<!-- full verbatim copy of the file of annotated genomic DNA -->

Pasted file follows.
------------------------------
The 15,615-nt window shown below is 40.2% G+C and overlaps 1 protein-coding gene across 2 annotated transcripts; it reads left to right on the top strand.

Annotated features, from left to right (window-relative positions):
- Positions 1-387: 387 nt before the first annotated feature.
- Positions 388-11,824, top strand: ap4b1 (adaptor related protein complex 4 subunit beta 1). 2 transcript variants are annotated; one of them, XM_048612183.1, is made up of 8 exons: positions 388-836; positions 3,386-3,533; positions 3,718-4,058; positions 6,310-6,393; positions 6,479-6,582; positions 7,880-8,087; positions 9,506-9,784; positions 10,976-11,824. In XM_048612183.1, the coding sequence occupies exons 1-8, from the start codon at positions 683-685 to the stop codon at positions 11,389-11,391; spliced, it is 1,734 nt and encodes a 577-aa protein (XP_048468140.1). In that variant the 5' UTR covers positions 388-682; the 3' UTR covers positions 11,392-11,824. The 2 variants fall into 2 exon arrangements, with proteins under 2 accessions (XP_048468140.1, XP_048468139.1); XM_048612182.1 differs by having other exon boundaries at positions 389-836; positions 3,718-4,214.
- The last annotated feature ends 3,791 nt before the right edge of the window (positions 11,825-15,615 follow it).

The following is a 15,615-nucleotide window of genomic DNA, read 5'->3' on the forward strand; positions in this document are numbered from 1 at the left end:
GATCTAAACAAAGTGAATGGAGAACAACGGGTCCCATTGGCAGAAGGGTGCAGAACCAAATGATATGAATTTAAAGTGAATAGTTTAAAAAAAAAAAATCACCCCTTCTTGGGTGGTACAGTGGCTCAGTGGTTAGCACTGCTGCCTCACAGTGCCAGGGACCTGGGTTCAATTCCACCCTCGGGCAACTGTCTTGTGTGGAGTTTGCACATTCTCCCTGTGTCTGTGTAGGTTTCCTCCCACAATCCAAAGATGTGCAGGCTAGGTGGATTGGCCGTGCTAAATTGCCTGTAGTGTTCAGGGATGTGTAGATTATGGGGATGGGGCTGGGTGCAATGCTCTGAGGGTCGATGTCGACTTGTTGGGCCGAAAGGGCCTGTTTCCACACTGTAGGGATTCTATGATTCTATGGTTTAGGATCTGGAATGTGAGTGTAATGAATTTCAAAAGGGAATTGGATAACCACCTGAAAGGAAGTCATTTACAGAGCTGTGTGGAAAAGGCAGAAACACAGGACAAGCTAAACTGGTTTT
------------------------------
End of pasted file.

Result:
The 15,615-nt window shown below is 40.2% G+C and overlaps 1 protein-coding gene across 2 annotated transcripts; it reads left to right on the top strand.

Annotated features, from left to right (window-relative positions):
- Positions 1-387: 387 nt before the first annotated feature.
- Positions 388-11,824, top strand: ap4b1 (adaptor related protein complex 4 subunit beta 1). 2 transcript variants are annotated; one of them, XM_048612183.1, is made up of 8 exons: positions 388-836; positions 3,386-3,533; positions 3,718-4,058; positions 6,310-6,393; positions 6,479-6,582; positions 7,880-8,087; positions 9,506-9,784; positions 10,976-11,824. In XM_048612183.1, the coding sequence occupies exons 1-8, from the start codon at positions 683-685 to the stop codon at positions 11,389-11,391; spliced, it is 1,734 nt and encodes a 577-aa protein (XP_048468140.1). In that variant the 5' UTR covers positions 388-682; the 3' UTR covers positions 11,392-11,824. The 2 variants fall into 2 exon arrangements, with proteins under 2 accessions (XP_048468140.1, XP_048468139.1); XM_048612182.1 differs by having other exon boundaries at positions 389-836; positions 3,718-4,214.
- The last annotated feature ends 3,791 nt before the right edge of the window (positions 11,825-15,615 follow it).

The following is a 15,615-nucleotide window of genomic DNA, read 5'->3' on the forward strand; positions in this document are numbered from 1 at the left end:
GATCTAAACAAAGTGAATGGAGAACAACGGGTCCCATTGGCAGAAGGGTGCAGAACCAAATGATATGAATTTAAAGTGAATAGTTTAAAAAAAAAAAATCACCCCTTCTTGGGTGGTACAGTGGCTCAGTGGTTAGCACTGCTGCCTCACAGTGCCAGGGACCTGGGTTCAATTCCACCCTCGGGCAACTGTCTTGTGTGGAGTTTGCACATTCTCCCTGTGTCTGTGTAGGTTTCCTCCCACAATCCAAAGATGTGCAGGCTAGGTGGATTGGCCGTGCTAAATTGCCTGTAGTGTTCAGGGATGTGTAGATTATGGGGATGGGGCTGGGTGCAATGCTCTGAGGGTCGATGTCGACTTGTTGGGCCGAAAGGGCCTGTTTCCACACTGTAGGGATTCTATGATTCTATGGTTTAGGATCTGGAATGTGAGTGTAATGAATTTCAAAAGGGAATTGGATAACCACCTGAAAGGAAGTCATTTACAGAGCTGTGTGGAAAAGGCAGAAACACAGGACAAGCTAAACTGGTTTT